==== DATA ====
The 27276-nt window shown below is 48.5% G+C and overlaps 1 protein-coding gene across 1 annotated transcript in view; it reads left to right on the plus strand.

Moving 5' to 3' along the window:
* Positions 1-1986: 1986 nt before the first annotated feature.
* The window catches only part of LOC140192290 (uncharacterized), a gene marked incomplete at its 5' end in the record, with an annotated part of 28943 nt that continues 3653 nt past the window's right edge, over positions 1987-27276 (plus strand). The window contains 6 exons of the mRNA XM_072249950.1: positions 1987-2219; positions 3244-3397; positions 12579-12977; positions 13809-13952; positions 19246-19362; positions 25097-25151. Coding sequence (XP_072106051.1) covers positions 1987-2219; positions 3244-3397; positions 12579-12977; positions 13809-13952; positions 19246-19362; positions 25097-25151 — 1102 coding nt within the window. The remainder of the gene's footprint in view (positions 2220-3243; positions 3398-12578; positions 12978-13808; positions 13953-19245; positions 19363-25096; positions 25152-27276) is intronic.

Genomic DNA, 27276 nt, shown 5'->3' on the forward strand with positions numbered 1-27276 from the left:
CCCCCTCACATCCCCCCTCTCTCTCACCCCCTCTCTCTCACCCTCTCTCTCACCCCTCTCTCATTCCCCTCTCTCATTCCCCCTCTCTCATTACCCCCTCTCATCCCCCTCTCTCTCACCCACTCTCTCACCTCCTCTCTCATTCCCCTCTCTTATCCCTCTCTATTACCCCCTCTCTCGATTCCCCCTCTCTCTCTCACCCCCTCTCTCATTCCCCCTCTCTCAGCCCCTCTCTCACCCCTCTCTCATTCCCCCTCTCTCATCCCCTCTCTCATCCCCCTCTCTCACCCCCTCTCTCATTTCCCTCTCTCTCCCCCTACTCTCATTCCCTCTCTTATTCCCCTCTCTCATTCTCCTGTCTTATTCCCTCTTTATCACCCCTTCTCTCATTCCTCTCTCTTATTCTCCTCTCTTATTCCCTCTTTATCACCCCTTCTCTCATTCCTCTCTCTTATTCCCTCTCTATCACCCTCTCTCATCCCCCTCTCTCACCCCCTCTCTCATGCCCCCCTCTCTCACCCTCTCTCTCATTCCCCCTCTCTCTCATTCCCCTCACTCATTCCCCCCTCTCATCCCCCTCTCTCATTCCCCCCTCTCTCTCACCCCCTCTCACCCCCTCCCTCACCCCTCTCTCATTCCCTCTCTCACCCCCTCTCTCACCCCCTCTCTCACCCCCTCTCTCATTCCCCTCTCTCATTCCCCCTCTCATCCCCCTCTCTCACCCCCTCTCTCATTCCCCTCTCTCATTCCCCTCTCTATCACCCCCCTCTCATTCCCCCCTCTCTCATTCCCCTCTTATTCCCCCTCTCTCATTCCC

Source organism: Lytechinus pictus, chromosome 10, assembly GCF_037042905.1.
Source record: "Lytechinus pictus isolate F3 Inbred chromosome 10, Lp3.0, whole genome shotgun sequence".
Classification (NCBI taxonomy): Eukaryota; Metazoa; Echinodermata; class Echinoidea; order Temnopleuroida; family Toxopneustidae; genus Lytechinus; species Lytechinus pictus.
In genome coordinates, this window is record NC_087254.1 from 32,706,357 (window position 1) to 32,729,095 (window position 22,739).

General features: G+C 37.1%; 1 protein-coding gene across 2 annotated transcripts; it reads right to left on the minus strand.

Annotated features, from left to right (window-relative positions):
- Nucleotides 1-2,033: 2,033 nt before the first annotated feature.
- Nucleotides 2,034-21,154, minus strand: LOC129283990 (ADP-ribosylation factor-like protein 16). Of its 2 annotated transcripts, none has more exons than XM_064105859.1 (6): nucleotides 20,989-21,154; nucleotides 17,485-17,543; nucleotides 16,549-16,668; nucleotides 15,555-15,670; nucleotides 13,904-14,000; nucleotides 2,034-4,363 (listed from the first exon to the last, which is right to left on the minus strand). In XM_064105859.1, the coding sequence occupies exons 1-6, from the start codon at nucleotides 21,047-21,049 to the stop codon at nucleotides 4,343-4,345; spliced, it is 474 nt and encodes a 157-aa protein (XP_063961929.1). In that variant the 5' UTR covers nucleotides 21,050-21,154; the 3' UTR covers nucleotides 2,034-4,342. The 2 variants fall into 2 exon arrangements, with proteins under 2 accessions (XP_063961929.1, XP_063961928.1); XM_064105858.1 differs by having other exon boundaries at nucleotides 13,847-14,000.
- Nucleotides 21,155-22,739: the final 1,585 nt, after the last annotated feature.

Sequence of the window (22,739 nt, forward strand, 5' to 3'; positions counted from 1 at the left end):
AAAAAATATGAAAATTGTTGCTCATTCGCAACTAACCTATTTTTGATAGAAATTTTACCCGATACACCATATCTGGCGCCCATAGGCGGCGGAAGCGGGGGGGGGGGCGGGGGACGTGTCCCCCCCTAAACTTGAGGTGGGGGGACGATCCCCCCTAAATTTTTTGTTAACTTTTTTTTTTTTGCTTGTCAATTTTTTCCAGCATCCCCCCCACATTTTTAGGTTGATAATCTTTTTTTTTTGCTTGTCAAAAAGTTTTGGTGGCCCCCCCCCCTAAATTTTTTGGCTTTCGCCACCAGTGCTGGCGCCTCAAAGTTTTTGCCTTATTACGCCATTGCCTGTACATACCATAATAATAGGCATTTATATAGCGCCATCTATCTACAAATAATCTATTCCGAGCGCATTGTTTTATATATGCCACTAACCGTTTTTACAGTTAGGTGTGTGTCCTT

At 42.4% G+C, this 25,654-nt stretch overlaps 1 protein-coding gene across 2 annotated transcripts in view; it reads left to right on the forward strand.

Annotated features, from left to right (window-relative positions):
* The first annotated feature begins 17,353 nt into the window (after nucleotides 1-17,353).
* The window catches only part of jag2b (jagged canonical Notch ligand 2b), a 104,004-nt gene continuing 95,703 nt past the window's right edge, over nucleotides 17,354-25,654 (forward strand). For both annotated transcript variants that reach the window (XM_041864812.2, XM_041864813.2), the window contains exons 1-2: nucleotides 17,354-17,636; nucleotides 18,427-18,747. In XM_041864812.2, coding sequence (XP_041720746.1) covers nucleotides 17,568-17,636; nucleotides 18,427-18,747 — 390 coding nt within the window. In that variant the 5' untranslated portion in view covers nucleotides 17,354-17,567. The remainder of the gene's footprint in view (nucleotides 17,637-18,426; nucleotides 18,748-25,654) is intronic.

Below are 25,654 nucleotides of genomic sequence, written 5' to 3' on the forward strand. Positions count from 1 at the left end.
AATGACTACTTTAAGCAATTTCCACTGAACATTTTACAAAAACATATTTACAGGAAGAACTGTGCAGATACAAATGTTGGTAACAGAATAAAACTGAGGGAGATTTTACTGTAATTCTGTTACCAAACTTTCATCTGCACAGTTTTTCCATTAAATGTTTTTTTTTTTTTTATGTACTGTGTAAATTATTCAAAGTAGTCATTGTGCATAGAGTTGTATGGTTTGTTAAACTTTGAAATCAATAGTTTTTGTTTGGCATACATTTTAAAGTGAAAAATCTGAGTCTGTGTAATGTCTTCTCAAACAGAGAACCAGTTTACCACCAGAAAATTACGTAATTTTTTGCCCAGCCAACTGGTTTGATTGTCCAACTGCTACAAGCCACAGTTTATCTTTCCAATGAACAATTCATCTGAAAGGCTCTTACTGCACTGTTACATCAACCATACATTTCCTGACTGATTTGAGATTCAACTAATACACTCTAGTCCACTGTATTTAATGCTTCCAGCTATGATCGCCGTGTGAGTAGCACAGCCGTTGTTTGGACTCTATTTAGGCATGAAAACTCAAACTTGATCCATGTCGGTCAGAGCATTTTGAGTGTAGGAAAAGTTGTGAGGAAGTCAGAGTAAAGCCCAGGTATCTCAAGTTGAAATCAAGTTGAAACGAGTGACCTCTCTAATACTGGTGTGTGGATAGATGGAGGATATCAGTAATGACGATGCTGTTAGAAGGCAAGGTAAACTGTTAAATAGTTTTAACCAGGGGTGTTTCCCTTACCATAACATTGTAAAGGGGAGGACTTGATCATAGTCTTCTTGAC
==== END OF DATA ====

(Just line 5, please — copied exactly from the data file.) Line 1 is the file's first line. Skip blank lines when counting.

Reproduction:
Genomic DNA, 27276 nt, shown 5'->3' on the forward strand with positions numbered 1-27276 from the left: